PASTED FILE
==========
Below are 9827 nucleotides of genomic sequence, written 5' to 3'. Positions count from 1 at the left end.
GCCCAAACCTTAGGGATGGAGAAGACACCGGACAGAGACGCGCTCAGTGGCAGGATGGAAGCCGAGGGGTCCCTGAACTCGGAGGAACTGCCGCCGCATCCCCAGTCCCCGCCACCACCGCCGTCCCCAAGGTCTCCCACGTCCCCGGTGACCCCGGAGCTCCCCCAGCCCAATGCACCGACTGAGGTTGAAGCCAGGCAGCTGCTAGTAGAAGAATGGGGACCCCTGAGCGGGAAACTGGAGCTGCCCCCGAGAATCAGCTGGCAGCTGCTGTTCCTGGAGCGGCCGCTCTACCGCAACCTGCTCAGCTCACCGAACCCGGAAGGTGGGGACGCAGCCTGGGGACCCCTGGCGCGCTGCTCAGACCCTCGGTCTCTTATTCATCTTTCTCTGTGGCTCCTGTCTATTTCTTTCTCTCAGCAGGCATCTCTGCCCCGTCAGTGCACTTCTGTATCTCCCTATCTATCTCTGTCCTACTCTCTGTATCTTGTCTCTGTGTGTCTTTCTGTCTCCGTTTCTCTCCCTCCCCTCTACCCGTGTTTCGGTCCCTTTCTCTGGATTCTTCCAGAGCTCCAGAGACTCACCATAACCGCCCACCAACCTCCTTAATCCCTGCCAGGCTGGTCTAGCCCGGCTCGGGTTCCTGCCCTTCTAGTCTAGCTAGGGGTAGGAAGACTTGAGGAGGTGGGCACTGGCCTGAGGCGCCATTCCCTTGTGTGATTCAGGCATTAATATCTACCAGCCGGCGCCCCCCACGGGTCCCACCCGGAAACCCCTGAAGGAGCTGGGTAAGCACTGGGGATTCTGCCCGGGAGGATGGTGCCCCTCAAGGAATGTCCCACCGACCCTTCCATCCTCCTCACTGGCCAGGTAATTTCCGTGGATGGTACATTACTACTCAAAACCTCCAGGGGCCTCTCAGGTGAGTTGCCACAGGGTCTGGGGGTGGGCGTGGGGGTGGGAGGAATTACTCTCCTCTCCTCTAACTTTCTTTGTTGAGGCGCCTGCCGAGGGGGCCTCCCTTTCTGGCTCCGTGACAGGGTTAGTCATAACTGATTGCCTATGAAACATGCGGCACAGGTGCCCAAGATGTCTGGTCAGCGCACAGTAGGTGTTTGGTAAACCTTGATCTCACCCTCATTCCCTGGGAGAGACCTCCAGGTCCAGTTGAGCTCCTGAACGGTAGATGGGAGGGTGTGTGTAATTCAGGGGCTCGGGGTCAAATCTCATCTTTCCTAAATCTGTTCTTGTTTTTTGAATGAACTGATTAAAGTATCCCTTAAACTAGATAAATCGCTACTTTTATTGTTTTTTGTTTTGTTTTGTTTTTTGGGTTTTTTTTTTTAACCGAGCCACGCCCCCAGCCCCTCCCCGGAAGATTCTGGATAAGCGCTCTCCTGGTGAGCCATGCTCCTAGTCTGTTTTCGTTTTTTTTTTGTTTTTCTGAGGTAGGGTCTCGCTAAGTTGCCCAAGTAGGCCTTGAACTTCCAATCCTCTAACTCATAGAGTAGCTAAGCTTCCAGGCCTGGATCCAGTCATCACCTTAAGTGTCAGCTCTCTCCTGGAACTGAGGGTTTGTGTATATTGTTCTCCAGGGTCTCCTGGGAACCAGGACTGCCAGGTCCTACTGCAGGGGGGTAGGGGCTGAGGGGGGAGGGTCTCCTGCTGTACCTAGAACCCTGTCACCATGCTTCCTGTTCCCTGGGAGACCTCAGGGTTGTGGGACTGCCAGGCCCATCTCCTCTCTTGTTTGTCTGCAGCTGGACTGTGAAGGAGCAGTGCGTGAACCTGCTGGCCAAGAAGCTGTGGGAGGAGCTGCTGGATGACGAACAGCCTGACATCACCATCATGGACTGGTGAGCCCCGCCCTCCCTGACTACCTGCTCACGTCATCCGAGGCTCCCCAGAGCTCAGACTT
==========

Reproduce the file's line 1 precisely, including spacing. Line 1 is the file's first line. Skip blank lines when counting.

Below are 9827 nucleotides of genomic sequence, written 5' to 3'. Positions count from 1 at the left end.